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‘One of the toughest problems to crack’: how to make micro-finance work in Africa. A conversation with Wayne Hennessy-Barrett, CEO of 4G Capital

On a continent where 76% of the workforce is engaged in informal labour, the question of how to inject capital into businesses overlooked by traditional banking services has weighed on the minds of developers and financiers alike for decades. If opportunities are to be created for Africa’s booming population, a financial ecosystem that works for micro, small and medium sized enterprises needs to be developed.

Invest Africa member, 4G Capital, believes it has found a model that works for both lenders and their customers. We sat down with 4G Capital’s founder and CEO, Wayne Hennessy-Barrett to discuss what makes the company’s model stand out from other micro-lending solutions, how to make micro-finance a viable driver of financial inclusion and the role of tech in driving growth for Africa’s entrepreneurs.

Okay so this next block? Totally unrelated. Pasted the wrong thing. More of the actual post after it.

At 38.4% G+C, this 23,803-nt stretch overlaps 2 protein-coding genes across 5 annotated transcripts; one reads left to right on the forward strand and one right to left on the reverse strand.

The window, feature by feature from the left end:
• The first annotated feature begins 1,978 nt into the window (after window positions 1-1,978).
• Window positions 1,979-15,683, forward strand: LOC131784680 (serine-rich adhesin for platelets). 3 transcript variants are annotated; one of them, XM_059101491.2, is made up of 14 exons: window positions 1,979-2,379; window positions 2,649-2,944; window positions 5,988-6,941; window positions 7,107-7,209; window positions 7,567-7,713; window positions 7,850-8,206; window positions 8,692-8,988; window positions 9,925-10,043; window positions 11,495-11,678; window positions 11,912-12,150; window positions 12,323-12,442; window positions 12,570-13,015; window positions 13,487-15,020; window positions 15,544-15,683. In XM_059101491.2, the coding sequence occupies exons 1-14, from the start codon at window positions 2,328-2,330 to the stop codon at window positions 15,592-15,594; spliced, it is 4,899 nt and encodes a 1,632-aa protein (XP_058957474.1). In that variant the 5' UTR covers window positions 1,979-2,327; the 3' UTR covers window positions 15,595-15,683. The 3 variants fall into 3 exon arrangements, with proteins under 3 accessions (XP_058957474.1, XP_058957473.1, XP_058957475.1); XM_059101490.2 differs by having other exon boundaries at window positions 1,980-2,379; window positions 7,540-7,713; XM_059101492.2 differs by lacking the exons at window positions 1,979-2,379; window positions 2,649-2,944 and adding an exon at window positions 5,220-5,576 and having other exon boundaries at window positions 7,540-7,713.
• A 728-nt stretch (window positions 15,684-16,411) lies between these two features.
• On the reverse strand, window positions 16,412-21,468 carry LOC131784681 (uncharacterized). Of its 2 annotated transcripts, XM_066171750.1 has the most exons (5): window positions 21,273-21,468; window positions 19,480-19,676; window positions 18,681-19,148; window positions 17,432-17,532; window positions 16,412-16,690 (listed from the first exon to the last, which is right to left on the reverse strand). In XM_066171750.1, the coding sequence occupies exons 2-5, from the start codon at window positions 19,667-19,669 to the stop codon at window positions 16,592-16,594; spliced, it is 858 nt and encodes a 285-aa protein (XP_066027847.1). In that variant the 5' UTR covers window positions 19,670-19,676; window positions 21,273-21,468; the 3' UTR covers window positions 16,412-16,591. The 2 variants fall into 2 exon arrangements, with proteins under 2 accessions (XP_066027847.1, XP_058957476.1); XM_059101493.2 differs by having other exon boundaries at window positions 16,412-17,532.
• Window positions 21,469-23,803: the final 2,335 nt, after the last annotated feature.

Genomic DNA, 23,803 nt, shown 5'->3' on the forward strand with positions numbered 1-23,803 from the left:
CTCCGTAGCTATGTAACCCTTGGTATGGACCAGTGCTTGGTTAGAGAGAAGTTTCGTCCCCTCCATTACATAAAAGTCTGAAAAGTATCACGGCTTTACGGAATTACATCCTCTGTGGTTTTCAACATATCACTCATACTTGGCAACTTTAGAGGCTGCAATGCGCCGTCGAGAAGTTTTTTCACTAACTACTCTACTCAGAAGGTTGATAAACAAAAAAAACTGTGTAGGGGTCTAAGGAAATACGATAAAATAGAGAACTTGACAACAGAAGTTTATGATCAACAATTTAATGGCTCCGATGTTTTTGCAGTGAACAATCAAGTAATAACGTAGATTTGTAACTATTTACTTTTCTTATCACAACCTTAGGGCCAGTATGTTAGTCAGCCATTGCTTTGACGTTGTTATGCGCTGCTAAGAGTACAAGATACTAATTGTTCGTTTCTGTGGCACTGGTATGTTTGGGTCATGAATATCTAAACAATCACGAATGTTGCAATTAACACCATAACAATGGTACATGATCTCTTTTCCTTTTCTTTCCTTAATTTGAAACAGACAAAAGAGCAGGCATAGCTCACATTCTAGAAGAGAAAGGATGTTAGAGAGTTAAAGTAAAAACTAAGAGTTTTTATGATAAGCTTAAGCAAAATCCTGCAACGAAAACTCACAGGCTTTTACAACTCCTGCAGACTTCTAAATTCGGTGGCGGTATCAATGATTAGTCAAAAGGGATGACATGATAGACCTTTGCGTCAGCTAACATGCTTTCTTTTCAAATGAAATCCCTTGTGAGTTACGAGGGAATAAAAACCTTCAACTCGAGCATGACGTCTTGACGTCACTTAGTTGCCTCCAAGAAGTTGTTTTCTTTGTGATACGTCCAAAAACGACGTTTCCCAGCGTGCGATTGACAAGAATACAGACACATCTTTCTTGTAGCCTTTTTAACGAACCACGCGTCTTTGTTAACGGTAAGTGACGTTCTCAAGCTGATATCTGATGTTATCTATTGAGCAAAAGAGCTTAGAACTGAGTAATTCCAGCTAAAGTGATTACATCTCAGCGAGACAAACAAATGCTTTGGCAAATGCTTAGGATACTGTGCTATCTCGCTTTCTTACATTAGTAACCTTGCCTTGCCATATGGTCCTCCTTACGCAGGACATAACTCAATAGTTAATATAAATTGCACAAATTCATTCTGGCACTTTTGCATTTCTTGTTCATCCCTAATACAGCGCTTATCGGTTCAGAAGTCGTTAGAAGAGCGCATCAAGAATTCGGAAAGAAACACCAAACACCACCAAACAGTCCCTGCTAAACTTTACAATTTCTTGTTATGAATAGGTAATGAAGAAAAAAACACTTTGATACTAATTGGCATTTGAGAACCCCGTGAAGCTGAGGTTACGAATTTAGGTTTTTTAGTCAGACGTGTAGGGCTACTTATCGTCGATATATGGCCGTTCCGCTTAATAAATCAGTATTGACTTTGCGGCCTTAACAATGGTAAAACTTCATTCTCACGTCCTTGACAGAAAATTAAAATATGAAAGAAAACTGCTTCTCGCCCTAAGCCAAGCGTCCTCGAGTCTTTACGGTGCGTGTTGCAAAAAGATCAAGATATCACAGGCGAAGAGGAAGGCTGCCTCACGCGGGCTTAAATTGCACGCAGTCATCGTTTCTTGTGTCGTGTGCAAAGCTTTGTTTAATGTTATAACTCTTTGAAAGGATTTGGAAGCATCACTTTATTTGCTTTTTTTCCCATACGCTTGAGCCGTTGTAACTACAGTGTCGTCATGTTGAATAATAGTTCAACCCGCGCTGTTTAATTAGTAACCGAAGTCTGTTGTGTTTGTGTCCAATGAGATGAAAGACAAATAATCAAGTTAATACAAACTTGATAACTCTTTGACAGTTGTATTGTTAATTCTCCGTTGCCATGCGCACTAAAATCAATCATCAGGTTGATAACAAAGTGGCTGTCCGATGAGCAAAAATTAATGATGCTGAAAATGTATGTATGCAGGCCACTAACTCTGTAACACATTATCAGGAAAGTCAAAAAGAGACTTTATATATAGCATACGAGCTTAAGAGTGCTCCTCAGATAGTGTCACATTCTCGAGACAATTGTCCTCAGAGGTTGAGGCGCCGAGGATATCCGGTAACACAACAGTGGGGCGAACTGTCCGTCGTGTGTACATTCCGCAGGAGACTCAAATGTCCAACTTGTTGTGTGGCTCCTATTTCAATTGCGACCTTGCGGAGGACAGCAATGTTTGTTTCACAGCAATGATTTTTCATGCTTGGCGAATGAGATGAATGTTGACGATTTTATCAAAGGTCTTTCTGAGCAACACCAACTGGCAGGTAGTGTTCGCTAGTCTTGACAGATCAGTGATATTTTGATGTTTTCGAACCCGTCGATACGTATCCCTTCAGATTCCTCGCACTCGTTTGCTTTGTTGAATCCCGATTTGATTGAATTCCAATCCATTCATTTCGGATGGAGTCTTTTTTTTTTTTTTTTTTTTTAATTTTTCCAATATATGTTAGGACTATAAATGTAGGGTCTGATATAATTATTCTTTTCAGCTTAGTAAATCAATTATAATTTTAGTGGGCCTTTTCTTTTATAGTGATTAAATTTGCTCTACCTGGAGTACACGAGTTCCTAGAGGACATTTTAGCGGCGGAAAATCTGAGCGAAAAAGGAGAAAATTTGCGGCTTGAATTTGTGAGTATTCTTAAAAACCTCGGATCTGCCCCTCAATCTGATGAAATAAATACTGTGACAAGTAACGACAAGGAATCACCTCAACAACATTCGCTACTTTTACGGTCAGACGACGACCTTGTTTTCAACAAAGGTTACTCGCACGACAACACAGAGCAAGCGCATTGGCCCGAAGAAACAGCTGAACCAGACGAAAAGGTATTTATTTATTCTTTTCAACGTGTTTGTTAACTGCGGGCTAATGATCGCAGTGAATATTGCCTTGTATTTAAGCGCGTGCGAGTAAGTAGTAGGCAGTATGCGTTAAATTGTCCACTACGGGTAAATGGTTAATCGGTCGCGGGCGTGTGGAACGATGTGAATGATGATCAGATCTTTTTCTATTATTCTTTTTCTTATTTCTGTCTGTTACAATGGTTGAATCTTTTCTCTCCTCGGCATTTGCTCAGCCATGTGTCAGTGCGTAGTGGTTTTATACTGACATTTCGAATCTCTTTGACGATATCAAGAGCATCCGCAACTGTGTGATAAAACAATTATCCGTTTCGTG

‘The right credit with the right knowledge on the right terms’

Wayne Hennessy-Barrett, CEO, 4G Capital

4G Capital is an initial lender that provides working capital exclusively to micro and small businesses to enable them to grow. Named one of the London Stock Exchange’s companies to inspire Africa this year, Hennessy-Barrett credits this recognition to 4G Capital’s focus on their customers’ business development. Through a combination of business training and loans, clients have achieved growth rates of an average of 82% a year. It is by moving beyond credit alone that the company has achieved remarkably high repayment rates of over 92%.

Equally important to 4G Capital’s success is the company’s evolving Evaluation Algorithm (EVA), named after Hennessy-Barrett’s daughter. Focusing on smart data over big data allows 4G Capital to identify the ability of businesses to digest the unique combination of credit and training on offer. For its CEO, this blend of personal support and AI is what allows 4G Capital to offer ‘the right credit with the right knowledge on the right terms for each individual business’.

‘Tech is a lifter of good businesses’